Uncapping Continued: “Guidance” from the Michigan State Tax Commission
As we have mentioned earlier on this blog, the Michigan Legislature recently enacted a law, Public Act 497 of 2012 (HR 4753), that prevents the uncapping of property taxes on certain transfers of residential property. Much to the delight of cottage planners like us, the Michigan State Tax Commission (STC) issued a bulletin on May 13, 2013, which provides guidance about the new law. Regrettably, the bulletin only raises more questions and uncertainty.
Prior to the law, the property taxes for cottages often increased when parents passed their cottages to children because the taxable value of the cottage was "uncapped" due to the transfer. The new law provides that the taxable value of residential property will stay capped after a transfer so long as three conditions are met: (1) the transfer is made after December 31, 2013; (2) the transfer is to someone related to the transferor by blood or affinity to the first degree; and (3) the use of the property does not change.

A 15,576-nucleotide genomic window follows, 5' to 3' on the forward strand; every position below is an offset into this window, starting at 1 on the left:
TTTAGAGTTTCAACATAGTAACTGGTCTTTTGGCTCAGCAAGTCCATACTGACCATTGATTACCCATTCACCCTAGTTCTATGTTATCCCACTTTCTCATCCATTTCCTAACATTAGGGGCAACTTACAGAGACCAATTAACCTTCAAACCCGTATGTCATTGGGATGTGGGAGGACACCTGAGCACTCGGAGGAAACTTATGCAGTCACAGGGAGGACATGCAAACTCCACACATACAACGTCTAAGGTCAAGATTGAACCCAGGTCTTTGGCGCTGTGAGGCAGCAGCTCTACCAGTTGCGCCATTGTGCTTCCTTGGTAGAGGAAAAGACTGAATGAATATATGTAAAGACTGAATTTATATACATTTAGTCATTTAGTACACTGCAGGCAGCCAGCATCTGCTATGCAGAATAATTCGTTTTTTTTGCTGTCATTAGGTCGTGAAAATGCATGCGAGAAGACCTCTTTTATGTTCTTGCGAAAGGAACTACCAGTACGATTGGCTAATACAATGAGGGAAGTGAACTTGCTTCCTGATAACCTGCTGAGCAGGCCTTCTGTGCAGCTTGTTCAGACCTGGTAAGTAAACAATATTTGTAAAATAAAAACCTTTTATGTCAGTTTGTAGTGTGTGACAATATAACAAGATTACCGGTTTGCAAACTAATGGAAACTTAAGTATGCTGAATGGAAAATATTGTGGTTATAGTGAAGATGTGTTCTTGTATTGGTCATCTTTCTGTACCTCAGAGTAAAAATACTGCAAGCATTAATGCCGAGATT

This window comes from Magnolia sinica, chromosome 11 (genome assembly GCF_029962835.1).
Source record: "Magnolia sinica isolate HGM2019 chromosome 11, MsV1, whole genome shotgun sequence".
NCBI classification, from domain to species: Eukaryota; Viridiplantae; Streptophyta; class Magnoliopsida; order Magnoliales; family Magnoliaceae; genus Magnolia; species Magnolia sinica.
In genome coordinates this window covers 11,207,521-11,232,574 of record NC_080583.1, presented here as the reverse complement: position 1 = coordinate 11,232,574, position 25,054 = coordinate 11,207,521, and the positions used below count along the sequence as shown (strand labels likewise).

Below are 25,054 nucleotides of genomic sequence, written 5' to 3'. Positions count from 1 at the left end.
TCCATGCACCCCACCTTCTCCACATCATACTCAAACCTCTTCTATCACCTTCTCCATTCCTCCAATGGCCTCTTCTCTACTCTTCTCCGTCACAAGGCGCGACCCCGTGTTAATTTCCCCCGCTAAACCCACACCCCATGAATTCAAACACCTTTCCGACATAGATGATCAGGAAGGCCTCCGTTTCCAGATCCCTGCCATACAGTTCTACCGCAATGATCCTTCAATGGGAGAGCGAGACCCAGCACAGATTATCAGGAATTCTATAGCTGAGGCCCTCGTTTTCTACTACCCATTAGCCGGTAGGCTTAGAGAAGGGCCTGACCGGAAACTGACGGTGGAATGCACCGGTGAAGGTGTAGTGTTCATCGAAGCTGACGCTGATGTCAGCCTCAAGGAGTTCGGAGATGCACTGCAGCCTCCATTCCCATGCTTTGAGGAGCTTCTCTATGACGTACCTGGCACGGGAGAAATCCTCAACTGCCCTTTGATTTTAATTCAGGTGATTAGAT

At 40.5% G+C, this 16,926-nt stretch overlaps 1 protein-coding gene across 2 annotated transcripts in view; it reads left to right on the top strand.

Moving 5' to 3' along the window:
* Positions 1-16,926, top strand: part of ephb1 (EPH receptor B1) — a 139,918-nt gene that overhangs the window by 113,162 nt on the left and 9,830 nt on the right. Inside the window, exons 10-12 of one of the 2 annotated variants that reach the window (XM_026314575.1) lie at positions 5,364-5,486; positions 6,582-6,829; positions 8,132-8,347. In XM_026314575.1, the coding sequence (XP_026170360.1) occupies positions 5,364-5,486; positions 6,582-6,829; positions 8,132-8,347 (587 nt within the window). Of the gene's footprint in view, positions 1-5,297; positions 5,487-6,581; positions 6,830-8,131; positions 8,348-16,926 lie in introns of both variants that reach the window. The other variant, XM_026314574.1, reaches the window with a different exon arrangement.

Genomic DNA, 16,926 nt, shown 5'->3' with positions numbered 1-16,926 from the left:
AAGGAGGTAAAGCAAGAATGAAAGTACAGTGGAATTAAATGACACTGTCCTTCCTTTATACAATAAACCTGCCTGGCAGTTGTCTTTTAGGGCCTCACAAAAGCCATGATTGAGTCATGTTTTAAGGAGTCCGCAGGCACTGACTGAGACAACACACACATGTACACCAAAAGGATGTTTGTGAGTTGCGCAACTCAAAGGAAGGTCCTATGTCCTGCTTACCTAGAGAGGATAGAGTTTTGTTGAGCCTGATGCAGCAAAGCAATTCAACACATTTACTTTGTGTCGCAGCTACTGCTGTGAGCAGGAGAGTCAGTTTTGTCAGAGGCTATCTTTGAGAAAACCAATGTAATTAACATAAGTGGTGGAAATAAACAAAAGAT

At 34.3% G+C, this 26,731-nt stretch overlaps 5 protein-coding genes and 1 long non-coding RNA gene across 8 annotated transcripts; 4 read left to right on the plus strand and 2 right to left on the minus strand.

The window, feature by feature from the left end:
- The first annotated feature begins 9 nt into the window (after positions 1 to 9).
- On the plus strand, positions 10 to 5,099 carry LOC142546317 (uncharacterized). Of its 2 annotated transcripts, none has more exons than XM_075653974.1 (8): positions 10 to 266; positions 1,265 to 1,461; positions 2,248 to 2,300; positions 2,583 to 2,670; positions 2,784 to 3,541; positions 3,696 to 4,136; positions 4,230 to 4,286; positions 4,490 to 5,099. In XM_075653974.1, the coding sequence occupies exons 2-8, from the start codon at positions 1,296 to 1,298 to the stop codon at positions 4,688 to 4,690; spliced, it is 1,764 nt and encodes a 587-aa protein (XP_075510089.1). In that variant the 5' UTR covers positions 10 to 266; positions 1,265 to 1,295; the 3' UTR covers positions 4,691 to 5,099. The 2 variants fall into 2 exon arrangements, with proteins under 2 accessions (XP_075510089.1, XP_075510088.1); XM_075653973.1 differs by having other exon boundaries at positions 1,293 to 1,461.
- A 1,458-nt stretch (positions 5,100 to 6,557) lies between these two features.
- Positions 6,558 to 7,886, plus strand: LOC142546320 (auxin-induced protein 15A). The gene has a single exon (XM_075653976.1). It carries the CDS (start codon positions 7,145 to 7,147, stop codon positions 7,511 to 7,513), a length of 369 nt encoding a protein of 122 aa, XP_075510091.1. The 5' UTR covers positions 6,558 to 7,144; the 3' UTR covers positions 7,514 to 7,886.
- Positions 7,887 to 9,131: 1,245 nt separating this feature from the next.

The bulletin gives a short list of what the STC thinks "related by blood or affinity to the first degree" means. Relatives to the first degree are the transferor's:
• Spouse's parents
• Children (including adopted children and stepchildren)
The STC bulletin still leaves important questions related to cottage succession planning unanswered. Why are transfers to parents-in-law exempted but not transfers to sons or daughters-in-law? Similarly, why are stepchildren included but not stepparents? Or, what if property in a parent's revocable trust passes to a child's lifetime trust. This planning technique is certainly a transfer from a parent to a child, but the bulletin doesn't answer whether that extra degree of separation – the trust – causes an uncapping. And, lastly, how does the interaction with an LLC apply to this law?
We should note for you that the STC bulletin is not enforceable in court. Nonetheless, the STC will be using the bulletin as guidance when it assesses taxes on transfers of residential property. Therefore, the bulletin is important.
In the end, Public Act 497 of 2012 is a win for cottage owners because of the decreased tax burden on certain transfers of property. Other, more traditional cottage planning tools – like a Trust or LLC – may now be less attractive from a tax perspective, but cottage owners must do what is best for their family. Taxes should be a consideration, but may not override the need to create harmony in the family by setting forth rules for the next generation of owners through a Trust or LLC.